About the Product Security Incident Response Team (PSIRT)

Contact PSIRT at psirt@powin.com

(1) Responsible Disclosure

We believe in responsible disclosure. This means that when a person or organization (“security researcher” or “researcher”) discovers a security vulnerability in Powin’s products, we expect them to notify Powin directly and confidentially to allow us an opportunity to respond. For our part, we will immediately respond to the submitter, begin investigating the report, and, as needed, notify our customers and publish an announcement (“Cybersecurity Bulletin” or “CB”). We will also give credit to the security researcher if they so desire.

 

(2) Policy

  • PSIRT will receive and disposition all product security reports in a timely manner.
  • PSIRT will not publicly disclose or discuss vulnerabilities until at least a temporary remediation is available.
  • PSIRT will privately disclose vulnerabilities to all customers at the same time within 72 hours of verifying a reported vulnerability, except under extenuating circumstances such as human safety or specific threats to critical infrastructure or due to legal requirements. In this case, some customers may be made aware of the vulnerability sooner than others.
  • PSIRT will publicly acknowledge the security researcher in its public and private communications if:
    • The researcher wants to be identified.
    • The researcher did not disclose (publicly or to another entity) or take advantage of the vulnerability prior to Powin’s remediation being in place and/or Cybersecurity Bulletin publication.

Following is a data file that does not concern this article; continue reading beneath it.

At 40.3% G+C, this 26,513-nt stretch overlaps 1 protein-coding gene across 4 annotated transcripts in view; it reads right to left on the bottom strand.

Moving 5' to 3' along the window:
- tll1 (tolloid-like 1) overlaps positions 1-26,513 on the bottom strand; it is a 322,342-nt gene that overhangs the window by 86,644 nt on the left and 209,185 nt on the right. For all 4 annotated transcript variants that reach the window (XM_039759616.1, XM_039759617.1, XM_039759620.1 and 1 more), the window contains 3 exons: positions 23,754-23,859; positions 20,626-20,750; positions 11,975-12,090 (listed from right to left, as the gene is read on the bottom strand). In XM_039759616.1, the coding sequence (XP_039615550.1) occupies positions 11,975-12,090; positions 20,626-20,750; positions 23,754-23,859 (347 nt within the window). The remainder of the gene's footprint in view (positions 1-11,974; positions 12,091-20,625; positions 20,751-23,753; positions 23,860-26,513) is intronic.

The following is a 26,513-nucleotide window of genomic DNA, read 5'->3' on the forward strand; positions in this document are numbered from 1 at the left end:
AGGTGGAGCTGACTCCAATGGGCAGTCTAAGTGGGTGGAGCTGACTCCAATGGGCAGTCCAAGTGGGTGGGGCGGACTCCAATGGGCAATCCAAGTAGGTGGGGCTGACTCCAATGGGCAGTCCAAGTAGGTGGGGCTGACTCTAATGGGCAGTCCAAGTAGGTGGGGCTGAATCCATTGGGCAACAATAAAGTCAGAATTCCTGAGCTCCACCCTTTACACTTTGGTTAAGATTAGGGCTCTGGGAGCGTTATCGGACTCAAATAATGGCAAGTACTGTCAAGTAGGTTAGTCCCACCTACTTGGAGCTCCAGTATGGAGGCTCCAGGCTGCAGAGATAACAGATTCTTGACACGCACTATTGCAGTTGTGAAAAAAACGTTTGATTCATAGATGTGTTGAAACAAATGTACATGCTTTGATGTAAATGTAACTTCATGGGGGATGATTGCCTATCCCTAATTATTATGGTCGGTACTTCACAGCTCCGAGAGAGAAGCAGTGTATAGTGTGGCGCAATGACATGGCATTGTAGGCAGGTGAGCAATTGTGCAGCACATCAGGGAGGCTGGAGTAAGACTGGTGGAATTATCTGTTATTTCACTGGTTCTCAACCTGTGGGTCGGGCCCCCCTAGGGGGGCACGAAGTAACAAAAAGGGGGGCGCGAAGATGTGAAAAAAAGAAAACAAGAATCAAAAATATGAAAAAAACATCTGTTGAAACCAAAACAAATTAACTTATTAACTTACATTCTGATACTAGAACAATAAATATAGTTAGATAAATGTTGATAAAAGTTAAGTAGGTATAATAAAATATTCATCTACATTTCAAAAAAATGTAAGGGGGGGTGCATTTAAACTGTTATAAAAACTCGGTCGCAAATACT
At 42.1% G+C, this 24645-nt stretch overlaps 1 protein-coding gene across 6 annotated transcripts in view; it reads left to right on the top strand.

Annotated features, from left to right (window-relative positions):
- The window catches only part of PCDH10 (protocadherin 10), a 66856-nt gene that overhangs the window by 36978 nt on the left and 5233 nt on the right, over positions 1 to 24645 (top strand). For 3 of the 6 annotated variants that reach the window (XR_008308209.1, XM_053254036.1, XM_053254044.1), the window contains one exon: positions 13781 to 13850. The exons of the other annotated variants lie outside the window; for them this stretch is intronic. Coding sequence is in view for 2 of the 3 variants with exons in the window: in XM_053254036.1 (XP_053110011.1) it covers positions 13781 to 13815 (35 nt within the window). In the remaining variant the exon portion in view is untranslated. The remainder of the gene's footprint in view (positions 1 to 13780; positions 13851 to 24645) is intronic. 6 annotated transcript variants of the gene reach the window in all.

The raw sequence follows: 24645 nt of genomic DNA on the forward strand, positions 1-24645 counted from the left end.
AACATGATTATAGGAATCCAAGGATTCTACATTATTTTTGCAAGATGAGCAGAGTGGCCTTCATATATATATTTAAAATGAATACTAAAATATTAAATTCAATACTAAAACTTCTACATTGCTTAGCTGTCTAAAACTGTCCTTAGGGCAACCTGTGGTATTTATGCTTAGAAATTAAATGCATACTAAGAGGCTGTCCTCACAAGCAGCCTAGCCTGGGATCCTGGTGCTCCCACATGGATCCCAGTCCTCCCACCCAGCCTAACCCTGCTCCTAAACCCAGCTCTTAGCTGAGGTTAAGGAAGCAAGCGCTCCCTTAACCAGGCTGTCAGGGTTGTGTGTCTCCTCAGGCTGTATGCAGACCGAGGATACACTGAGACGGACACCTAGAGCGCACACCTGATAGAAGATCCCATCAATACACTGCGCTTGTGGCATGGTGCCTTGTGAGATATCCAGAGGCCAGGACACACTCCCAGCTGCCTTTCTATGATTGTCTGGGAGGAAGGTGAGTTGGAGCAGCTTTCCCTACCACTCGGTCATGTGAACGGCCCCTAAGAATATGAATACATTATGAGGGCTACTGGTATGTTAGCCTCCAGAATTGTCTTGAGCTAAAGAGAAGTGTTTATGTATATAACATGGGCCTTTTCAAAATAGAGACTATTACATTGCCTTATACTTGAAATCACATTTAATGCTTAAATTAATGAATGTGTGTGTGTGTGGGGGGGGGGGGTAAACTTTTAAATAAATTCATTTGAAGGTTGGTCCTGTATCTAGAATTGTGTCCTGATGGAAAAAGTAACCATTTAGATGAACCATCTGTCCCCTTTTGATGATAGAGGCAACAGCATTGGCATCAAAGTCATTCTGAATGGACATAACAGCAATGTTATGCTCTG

• PSIRT will use NIST CVSS v.3.1 Scores to rate each vulnerability.
  • PSIRT will use a vulnerability’s CVSS Score to define the expected turnaround time for a fix (response listed is desired and will be used if feasible):

CVSS Score

Classification

Priority

Remediation

CB Type

9.0-10

Critical

1

Hot fix

ALERT

4.0-8.9

Severe

2

Patch

NOTICE

0.1-3.9

Minor

3

Release

None; Release Notes

0.0

None

Won’t Fix

N/A

N/A

  • PSIRT places vulnerabilities into one of four Risk Categories:
    1. Not Vulnerable: Either the vulnerability does not exist or is not exploitable due to system design. In this case, there is no risk to Powin or our customers.
    2. Vulnerable, Not Exploitable: Similar to Not Vulnerable, but in this case the vulnerability is not exposed to exploitation due to its location in the system (e.g., an accessory component with no open interfaces) and, in Powin’s assessment, there is no risk to Powin or our customers.
    3. Vulnerable, Low Risk: The vulnerability exists, and may be exploitable, but doing so provides no benefit to the attacker. In Powin’s assessment, the vulnerability represents negligible risk to Powin and its customers in approved system configurations. CVSS Score of 0.0 due to zero impact.
    4. Vulnerable: The vulnerability exists and risk exists to Powin or its customers. The associated CVSS Score will be based on approved system configurations and can be used to assess severity of the vulnerability.
  • The CVSS Score explicitly includes impact categories of Confidentiality, Integrity, and Availability. To make it clear in a CB, Powin will also explicitly state what type of potential impact the vulnerability represents, typically along these same three dimensions.